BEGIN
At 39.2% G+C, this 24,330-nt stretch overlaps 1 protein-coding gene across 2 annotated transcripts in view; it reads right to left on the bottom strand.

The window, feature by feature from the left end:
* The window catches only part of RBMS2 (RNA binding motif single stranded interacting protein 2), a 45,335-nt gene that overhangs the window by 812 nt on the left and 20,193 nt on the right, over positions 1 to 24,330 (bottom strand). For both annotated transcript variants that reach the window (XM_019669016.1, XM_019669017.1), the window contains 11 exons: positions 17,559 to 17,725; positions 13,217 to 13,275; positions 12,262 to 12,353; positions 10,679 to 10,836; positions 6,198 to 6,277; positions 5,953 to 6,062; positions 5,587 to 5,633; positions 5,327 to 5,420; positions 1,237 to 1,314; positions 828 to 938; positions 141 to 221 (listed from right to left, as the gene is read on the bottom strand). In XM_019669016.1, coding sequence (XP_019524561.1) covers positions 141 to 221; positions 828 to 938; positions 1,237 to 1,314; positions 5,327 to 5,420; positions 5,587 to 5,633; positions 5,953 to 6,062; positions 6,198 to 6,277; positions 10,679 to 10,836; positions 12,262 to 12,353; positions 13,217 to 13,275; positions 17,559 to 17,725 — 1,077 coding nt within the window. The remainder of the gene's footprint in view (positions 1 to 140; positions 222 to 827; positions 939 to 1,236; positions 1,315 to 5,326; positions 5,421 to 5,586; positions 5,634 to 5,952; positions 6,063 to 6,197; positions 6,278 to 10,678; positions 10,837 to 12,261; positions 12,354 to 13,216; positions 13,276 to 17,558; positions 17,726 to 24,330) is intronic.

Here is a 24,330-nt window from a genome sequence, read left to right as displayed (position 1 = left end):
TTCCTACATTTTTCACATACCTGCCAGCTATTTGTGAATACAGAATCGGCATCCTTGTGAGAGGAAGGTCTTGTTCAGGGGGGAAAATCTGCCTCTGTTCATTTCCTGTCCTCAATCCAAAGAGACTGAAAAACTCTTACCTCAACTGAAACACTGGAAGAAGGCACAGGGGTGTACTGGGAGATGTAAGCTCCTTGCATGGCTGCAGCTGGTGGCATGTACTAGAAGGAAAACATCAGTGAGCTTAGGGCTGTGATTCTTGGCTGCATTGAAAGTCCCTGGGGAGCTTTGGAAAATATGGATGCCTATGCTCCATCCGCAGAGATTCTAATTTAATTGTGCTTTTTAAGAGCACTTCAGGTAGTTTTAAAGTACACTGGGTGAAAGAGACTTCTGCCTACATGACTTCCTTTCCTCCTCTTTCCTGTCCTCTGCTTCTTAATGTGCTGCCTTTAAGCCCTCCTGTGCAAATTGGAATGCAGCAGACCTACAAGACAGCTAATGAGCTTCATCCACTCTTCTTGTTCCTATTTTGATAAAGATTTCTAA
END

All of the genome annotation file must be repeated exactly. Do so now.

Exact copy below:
At 39.2% G+C, this 24,330-nt stretch overlaps 1 protein-coding gene across 2 annotated transcripts in view; it reads right to left on the bottom strand.

The window, feature by feature from the left end:
* The window catches only part of RBMS2 (RNA binding motif single stranded interacting protein 2), a 45,335-nt gene that overhangs the window by 812 nt on the left and 20,193 nt on the right, over positions 1 to 24,330 (bottom strand). For both annotated transcript variants that reach the window (XM_019669016.1, XM_019669017.1), the window contains 11 exons: positions 17,559 to 17,725; positions 13,217 to 13,275; positions 12,262 to 12,353; positions 10,679 to 10,836; positions 6,198 to 6,277; positions 5,953 to 6,062; positions 5,587 to 5,633; positions 5,327 to 5,420; positions 1,237 to 1,314; positions 828 to 938; positions 141 to 221 (listed from right to left, as the gene is read on the bottom strand). In XM_019669016.1, coding sequence (XP_019524561.1) covers positions 141 to 221; positions 828 to 938; positions 1,237 to 1,314; positions 5,327 to 5,420; positions 5,587 to 5,633; positions 5,953 to 6,062; positions 6,198 to 6,277; positions 10,679 to 10,836; positions 12,262 to 12,353; positions 13,217 to 13,275; positions 17,559 to 17,725 — 1,077 coding nt within the window. The remainder of the gene's footprint in view (positions 1 to 140; positions 222 to 827; positions 939 to 1,236; positions 1,315 to 5,326; positions 5,421 to 5,586; positions 5,634 to 5,952; positions 6,063 to 6,197; positions 6,278 to 10,678; positions 10,837 to 12,261; positions 12,354 to 13,216; positions 13,276 to 17,558; positions 17,726 to 24,330) is intronic.

Here is a 24,330-nt window from a genome sequence, read left to right as displayed (position 1 = left end):
TTCCTACATTTTTCACATACCTGCCAGCTATTTGTGAATACAGAATCGGCATCCTTGTGAGAGGAAGGTCTTGTTCAGGGGGGAAAATCTGCCTCTGTTCATTTCCTGTCCTCAATCCAAAGAGACTGAAAAACTCTTACCTCAACTGAAACACTGGAAGAAGGCACAGGGGTGTACTGGGAGATGTAAGCTCCTTGCATGGCTGCAGCTGGTGGCATGTACTAGAAGGAAAACATCAGTGAGCTTAGGGCTGTGATTCTTGGCTGCATTGAAAGTCCCTGGGGAGCTTTGGAAAATATGGATGCCTATGCTCCATCCGCAGAGATTCTAATTTAATTGTGCTTTTTAAGAGCACTTCAGGTAGTTTTAAAGTACACTGGGTGAAAGAGACTTCTGCCTACATGACTTCCTTTCCTCCTCTTTCCTGTCCTCTGCTTCTTAATGTGCTGCCTTTAAGCCCTCCTGTGCAAATTGGAATGCAGCAGACCTACAAGACAGCTAATGAGCTTCATCCACTCTTCTTGTTCCTATTTTGATAAAGATTTCTAA